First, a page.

2) Generally, if the threat-to-progress ratio is weighted more towards threat, then you should travel to that location.

This is based on simple math and an understanding of the threat-to-progress ratio from #1. If a location reduces quest progress both when it is in the staging area and when it is the active location, then it makes sense to keep it in the spot where it will have a smaller impact. If a location has a high threat, and only requires a few quest points to clear, then traveling to it will mean that it will be less of a drag on questing then if it remained in the staging area. The East Wall of Rohan, with 4 threat and 2 quest points required, is a good example. Since traveling can lead to permanently clearing out a location, there is no strong incentive to avoiding travelling in such an instance, barring an especially harmful travel effect. Thus, if you have a choice between locations, then, all other things being equal, you should travel to the location with the threat-to-progress ratio that tilts most towards threat. For example, imagine that you are faced with the following locations from The Watcher in The Water quest:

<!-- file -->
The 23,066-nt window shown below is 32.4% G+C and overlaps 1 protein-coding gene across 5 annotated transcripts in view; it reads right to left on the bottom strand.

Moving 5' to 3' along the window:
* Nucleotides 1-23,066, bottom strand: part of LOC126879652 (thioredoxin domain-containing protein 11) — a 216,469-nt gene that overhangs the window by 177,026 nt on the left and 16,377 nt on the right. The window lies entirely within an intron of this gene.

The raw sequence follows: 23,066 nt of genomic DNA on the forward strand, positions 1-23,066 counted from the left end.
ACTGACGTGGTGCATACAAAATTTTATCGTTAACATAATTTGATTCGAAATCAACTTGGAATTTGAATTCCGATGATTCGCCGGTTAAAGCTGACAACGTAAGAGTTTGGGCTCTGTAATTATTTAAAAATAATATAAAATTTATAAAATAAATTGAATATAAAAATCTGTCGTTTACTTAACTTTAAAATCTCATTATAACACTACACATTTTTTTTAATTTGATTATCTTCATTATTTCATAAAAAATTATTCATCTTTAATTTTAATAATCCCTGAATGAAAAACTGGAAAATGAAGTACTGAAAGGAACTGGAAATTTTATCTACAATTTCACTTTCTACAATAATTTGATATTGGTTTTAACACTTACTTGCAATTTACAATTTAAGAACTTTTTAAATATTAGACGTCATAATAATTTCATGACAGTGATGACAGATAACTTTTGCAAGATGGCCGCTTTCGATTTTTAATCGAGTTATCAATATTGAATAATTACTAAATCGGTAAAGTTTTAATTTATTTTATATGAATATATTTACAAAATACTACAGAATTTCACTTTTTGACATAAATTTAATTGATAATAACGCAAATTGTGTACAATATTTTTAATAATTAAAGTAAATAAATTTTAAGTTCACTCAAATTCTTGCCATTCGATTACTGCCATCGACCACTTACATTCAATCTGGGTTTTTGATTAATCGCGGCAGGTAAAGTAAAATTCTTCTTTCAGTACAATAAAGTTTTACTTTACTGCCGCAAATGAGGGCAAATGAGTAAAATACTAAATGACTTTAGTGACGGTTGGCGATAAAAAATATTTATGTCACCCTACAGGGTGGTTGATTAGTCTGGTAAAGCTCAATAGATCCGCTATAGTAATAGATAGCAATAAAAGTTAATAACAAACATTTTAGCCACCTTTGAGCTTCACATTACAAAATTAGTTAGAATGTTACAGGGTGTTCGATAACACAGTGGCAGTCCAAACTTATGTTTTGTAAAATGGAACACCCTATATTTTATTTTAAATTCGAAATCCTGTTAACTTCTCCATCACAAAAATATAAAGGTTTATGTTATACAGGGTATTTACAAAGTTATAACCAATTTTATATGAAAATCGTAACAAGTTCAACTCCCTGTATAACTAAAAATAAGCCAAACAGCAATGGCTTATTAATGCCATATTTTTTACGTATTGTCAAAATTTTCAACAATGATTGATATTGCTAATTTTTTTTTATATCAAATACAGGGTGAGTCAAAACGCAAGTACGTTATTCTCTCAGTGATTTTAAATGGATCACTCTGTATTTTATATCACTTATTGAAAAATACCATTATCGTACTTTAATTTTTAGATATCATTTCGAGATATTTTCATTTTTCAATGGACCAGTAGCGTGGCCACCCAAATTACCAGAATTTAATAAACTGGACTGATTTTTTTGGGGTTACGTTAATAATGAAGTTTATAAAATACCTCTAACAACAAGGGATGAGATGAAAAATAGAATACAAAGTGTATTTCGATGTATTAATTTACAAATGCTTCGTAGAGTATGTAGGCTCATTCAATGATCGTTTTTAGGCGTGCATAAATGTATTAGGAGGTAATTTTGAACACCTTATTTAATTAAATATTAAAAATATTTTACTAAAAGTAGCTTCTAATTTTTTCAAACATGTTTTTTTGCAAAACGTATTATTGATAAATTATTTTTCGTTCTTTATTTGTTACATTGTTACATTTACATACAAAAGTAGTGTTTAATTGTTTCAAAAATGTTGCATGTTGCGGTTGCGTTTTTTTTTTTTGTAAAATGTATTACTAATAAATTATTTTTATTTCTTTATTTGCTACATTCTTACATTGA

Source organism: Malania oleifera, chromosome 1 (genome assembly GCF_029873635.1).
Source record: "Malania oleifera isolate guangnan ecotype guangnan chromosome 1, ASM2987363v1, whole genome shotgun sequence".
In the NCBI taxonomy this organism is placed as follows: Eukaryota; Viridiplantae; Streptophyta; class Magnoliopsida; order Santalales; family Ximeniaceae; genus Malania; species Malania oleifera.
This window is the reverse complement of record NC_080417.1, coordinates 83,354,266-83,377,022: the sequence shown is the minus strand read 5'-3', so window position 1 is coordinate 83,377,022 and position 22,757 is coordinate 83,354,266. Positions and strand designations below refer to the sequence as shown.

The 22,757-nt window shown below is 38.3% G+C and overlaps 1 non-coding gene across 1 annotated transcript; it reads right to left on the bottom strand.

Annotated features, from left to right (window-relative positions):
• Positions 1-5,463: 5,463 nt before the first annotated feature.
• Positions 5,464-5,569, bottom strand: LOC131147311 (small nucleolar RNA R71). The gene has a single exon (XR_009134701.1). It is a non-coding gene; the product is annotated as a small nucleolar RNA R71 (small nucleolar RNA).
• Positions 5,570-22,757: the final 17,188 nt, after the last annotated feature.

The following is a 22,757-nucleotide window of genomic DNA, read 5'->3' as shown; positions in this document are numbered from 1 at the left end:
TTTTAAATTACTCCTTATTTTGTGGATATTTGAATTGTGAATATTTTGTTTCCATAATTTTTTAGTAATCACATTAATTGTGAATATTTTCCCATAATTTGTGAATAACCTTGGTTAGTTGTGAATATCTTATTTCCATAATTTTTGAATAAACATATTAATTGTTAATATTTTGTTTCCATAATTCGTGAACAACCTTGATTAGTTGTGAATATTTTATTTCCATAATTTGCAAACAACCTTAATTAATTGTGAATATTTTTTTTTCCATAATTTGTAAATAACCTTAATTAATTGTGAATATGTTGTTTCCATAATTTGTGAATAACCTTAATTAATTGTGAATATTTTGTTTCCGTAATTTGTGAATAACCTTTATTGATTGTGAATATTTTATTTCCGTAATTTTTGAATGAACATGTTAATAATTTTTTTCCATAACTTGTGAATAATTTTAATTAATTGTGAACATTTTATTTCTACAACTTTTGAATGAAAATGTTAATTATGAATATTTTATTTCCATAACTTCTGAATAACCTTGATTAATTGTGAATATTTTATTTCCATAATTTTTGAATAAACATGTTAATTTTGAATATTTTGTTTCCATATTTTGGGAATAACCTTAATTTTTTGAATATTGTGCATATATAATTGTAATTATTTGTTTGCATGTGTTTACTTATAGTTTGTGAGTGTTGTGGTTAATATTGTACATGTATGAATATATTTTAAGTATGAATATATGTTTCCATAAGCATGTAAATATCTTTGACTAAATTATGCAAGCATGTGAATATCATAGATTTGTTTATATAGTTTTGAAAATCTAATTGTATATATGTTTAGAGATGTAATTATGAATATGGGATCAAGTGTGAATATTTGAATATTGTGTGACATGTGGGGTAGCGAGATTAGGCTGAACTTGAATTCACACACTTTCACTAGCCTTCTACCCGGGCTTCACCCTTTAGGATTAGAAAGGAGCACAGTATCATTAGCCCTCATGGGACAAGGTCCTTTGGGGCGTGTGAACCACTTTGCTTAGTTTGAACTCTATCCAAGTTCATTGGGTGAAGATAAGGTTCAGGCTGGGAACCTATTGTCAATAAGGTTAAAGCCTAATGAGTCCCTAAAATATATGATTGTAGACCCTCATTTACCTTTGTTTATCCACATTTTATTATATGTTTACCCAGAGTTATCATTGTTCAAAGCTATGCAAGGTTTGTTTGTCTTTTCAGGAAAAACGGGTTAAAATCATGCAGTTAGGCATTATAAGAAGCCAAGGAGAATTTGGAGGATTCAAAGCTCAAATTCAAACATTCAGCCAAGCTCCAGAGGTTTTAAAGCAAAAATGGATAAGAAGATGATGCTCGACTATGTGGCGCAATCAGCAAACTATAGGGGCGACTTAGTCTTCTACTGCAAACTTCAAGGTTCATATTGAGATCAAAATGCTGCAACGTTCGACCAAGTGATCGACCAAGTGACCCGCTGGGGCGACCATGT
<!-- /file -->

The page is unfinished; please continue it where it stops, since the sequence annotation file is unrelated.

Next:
* Stair Falls (2 threat, 4 quest points)

* Perilous Swamp (4 threat, 2 quest points)

* Stagnant Creek (3 threat, 3 quest points)

In this case, Perilous Swamp has the threat-to-progress ratio that is most tilted towards threat, and thus is probably the best travel candidate (Stagnant Creek would be second and Stair Falls last). In case of ties, the higher threat locations take priority. You generally want to steer clear of traveling to locations that require a great deal of progress to explore (unless you  are purposely trying to slow down the pace of a quest).